This study examined the role of meteorological processes in two of the highest ozone (O3) episodes within the last decade at monitoring sites in southern New Hampshire (NH), USA. The highest O3 levels occurred on 14 August 2002 at Thompson Farm (TF) and 22 July 2004 at Castle Springs (CS). Ozone mixing ratios in the 2002 episode showed continual high values (>100 ppbv) at the beginning of the episode, and reached 151 ppbv on 14 August. The 2004 episode consisted of one day of high O3 (>100 ppbv) on 22 July at CS with the peak level of 111 ppbv. Our analysis suggested that the August 2002 high O3 event at TF occurred under stagnant synoptic high-pressure conditions that prevailed over the entire eastern USA for an unusually extended time period. The clear skies and stable meteorological conditions resulted in accumulation of pollutants in the boundary layer. At the same time, the mesoscale low-level-jet (LLJ) played an important role in transporting air masses from the polluted Mid-Atlantic areas to the Northeast. Local land-sea-breeze circulations also added to the impact of this event. Our examination showed that the unprecedented high levels of O3 on 22 July 2004 at CS was driven by two mechanisms, stratospheric intrusion and the Appalachian lee trough (APLT), which was not found during other O3 episodes at the site in the decade long data record. This study demonstrated that unusually high O3 levels at New England rural sites were driven by multi-scale processes, and the regional/local scale processes controlled the magnitude and timing of the local pollution episodes. © 2012 by the authors.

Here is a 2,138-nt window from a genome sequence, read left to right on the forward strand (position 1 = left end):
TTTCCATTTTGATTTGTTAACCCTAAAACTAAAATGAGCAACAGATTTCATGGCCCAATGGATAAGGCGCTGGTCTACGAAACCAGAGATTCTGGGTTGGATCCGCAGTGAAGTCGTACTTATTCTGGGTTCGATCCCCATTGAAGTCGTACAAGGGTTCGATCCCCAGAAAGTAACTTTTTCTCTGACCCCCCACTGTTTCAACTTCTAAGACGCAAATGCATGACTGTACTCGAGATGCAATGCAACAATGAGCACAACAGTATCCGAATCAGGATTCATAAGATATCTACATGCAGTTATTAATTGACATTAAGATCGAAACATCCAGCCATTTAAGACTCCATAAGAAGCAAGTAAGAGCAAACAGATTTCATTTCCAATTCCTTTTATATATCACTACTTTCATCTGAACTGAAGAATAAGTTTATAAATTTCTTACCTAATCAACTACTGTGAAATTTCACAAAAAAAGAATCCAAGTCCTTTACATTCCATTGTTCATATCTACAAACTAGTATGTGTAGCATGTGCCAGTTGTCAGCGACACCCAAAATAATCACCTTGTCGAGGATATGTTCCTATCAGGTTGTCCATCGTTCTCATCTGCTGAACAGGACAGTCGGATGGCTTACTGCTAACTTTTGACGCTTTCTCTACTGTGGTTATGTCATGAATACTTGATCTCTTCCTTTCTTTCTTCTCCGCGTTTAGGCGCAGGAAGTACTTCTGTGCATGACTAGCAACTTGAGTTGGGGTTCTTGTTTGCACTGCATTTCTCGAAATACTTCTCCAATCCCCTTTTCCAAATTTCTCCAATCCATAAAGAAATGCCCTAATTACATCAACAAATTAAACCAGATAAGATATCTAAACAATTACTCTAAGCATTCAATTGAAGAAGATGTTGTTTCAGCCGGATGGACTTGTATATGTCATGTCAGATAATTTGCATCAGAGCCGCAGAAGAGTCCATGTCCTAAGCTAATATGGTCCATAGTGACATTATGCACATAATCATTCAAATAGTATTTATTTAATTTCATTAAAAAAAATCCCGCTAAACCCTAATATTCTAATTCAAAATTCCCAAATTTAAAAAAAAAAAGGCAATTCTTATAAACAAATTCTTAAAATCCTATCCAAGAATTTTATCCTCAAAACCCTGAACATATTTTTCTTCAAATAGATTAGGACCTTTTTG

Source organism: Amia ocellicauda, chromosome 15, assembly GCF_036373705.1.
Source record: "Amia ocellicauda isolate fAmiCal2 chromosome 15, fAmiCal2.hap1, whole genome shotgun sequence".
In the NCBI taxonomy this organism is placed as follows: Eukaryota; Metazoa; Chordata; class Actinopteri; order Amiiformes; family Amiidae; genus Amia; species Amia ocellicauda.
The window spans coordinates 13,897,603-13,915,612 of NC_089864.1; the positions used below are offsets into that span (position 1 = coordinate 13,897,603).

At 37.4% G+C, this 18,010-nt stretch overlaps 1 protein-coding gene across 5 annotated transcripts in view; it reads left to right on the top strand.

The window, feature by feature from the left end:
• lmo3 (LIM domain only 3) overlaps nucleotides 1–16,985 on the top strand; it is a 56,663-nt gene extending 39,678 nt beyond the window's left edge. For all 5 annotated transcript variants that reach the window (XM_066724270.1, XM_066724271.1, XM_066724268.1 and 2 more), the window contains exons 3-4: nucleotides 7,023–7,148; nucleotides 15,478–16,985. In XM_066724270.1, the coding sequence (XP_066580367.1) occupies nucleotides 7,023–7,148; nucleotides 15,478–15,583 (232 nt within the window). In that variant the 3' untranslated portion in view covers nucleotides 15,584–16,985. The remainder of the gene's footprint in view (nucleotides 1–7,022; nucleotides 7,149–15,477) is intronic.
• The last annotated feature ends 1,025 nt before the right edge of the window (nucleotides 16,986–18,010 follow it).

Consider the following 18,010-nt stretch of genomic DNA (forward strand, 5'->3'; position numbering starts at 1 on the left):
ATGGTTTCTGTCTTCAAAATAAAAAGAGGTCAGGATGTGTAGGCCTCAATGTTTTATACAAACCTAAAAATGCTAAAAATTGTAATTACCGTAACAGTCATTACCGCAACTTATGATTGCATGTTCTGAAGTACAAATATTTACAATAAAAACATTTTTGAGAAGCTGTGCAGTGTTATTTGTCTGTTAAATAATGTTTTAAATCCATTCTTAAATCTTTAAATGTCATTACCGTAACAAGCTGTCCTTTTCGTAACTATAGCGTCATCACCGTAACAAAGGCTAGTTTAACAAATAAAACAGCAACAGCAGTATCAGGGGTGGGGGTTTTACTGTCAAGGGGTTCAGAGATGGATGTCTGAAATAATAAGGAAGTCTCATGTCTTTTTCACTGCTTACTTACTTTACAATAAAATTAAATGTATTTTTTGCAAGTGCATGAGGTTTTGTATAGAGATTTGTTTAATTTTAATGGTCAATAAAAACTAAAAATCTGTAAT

Lai, T. L., Talbot, R., & Mao, H. (2012). An investigation of two highest ozone episodes during the last decade in New England. Atmosphere, 3(1), 59–86. https://doi.org/10.3390/atmos3010059